Click, Click, Boom
In theory it’s a simple process, shutting down a terrorist website. Using one of his many pseudonyms, Shahda starts by patrolling jihadi forums, looking for hype from their scores of members about any new and troublesome-sounding URLs. When he finds one, he contacts its site administrator. Early one Friday morning in November, that was SoftLayer Technologies. The suburban Dallas Internet service provider apparently did not know the content of one of its sites, quds4.com. Shahda e-mailed the company at 7:56 a.m. with a subject line reading, “You are hosting an islamic terrorist forum…(This is not a spam please respond).” The e-mail described quds4.com as constituting “a great danger to the national security of the US and the security of the world.” Shahda then half asked, half commanded SoftLayer to “please take the appropriate actions to immediately shut it down. Thank you very much.” The message was signed simply “Joseph Shahda.”
That afternoon, SoftLayer’s “abuse team” wrote back to say it was “processing this report.” Shahda, frustrated, sent a second e-mail later that day. “Just to let you know that this terrorist forum have [sic] a banner right on the front page on how to manufacture a missile. They title it ‘how to manufacture a missile from A to Z’.” Three days later—the same day as my visit to Shahda’s house—quds4.com was down. The day before that, Shahda had shuttered another site, this one hosted by a German Internet service provider. Three months earlier, it had existed under a Malaysian ISP. Shahda knows this because he had convinced that Web service’s employees to shut it down, too.
But that’s the problem with Shahda’s efforts. Nearly half the time, the sites he dismantles pop up again elsewhere. Shahda says it’s easier to close them a second time because you can show the current company the actions of the former. Yet that also plays into the argument for leaving all terrorist sites up. “You’re basically playing whack-a-mole,” says James Forest of the Combating Terrorism Center. “My own personal belief is that Mr. Shahda should leave such endeavors to the professionals.” Forest may have a point. The sites’ growth exceeds even the most ambitious censorship efforts. There are approximately 5,000 known terrorist sites, a figure that is probably outdated even as you read this. The Israeli professor Gabriel Weimann has noted that in the year after he completed a book on the rise of terrorist websites, 500 more were launched. “Unless Mr. Shahda wants to go undercover,” Forest says, “he’s not doing much help.”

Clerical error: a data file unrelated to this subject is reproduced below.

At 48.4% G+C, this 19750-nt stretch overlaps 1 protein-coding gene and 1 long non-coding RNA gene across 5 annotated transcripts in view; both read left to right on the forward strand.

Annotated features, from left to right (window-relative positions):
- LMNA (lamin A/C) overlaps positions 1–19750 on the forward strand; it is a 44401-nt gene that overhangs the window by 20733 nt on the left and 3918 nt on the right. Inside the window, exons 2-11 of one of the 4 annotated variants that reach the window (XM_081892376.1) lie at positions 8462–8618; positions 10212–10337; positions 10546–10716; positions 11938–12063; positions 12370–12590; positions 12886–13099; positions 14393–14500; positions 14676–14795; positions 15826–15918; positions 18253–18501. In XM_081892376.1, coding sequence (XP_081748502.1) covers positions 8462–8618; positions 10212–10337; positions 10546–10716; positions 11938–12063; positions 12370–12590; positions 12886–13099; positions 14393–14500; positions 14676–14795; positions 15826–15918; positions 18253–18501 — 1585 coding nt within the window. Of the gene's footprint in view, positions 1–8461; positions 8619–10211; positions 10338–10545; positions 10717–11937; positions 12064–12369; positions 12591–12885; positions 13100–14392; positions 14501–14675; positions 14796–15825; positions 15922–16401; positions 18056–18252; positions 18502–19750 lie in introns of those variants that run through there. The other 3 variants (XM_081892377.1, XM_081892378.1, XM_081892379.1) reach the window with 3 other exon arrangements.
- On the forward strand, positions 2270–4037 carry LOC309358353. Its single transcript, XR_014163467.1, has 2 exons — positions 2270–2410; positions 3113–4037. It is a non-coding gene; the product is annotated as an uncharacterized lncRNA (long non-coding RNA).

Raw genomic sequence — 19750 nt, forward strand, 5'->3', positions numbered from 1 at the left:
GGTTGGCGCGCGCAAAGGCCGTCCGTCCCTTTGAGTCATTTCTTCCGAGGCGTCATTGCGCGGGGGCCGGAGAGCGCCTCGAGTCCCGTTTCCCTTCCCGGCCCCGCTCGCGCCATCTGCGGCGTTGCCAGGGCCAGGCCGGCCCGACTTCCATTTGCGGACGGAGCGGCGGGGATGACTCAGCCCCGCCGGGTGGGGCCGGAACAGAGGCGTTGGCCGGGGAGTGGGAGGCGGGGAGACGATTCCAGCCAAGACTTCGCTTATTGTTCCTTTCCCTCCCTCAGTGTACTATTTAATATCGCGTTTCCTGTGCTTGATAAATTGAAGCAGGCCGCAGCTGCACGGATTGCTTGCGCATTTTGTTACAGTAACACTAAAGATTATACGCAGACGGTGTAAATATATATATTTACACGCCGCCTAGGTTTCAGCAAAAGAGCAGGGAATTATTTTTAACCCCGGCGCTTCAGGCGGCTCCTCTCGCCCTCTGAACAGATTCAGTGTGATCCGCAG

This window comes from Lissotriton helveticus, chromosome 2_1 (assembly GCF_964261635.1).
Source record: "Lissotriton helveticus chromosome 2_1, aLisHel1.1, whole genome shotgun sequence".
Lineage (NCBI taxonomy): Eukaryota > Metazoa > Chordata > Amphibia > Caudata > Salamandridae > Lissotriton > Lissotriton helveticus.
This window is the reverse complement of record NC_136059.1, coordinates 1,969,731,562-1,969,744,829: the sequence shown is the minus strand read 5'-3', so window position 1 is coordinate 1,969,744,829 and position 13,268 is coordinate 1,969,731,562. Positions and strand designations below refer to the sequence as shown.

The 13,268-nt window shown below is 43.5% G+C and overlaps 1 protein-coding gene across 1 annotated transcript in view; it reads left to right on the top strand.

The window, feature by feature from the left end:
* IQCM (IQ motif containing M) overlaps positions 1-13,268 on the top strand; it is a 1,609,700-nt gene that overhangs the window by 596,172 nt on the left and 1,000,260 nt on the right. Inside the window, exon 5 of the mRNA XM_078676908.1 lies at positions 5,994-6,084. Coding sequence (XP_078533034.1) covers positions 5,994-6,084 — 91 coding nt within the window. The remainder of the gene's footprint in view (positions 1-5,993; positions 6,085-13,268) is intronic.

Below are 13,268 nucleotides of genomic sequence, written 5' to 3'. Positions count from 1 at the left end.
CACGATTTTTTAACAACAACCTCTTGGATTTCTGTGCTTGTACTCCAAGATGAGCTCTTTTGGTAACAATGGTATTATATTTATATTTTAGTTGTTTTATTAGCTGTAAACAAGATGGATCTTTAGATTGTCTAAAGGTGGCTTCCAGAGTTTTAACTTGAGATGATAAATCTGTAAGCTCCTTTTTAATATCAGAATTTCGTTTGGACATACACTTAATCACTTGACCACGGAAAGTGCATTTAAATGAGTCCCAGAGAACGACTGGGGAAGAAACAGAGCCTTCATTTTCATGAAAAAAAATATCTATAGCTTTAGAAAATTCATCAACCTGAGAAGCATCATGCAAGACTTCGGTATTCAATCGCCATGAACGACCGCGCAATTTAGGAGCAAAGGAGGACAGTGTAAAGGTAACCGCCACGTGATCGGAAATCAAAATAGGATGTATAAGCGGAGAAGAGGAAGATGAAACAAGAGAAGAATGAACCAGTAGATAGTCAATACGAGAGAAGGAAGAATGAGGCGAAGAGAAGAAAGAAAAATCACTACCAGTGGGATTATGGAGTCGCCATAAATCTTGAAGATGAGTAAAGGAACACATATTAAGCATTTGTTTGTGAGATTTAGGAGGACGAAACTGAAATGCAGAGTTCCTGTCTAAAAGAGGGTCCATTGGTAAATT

Shahda has tried that. He’s in fact still trying to infiltrate the forums he visits, but not once, he says, have other members divulged anything that could disrupt a terrorist cell. The night of our meeting, he dug into his computer files for a recent dialogue from the forum Paltalk, lurching forward the whole time, as if proximity to the screen would help his search. In the transcript, from a private chat room called, roughly, “The Supporters of Mujahedeen,” Shahda had been chatting with an al Qaeda sympathizer whose username was “Issame Din.” Shahda had told Issame he lived in Dubai.
“Brother, do not tell me where you live…The enemies of Allah are so numerous.”
“But this is a private room,” Shahda had responded.
“They are conspiring against us…Be careful, brother.”
“Who do you mean…Do you mean CIA? FBI?”
“Now you understand.”
“You see?” Shahda asked, turning to me. “Even in these rooms they don’t disclose anything.”
But who’s to say what they might disclose when he’s not watching? The notion that terrorists divulge nothing—Shahda bases it solely on his own experiences. Because he’s experienced it, it must be so. His own perspective often keeps him from seeing anyone else’s.
At work, Shahda just received a promotion to management. It requires him to allow others to perform tasks he once did very well. Often they fail in some small way, and Shahda sends out curt reprimands over e-mail. His boss has warned Shahda against this, tried to explain that they are part of a multinational corporation and that differences in culture and styles of working must be accepted. But Shahda cannot help himself. It frustrates him when others cannot accomplish what he knows can be done. So he must find an outlet.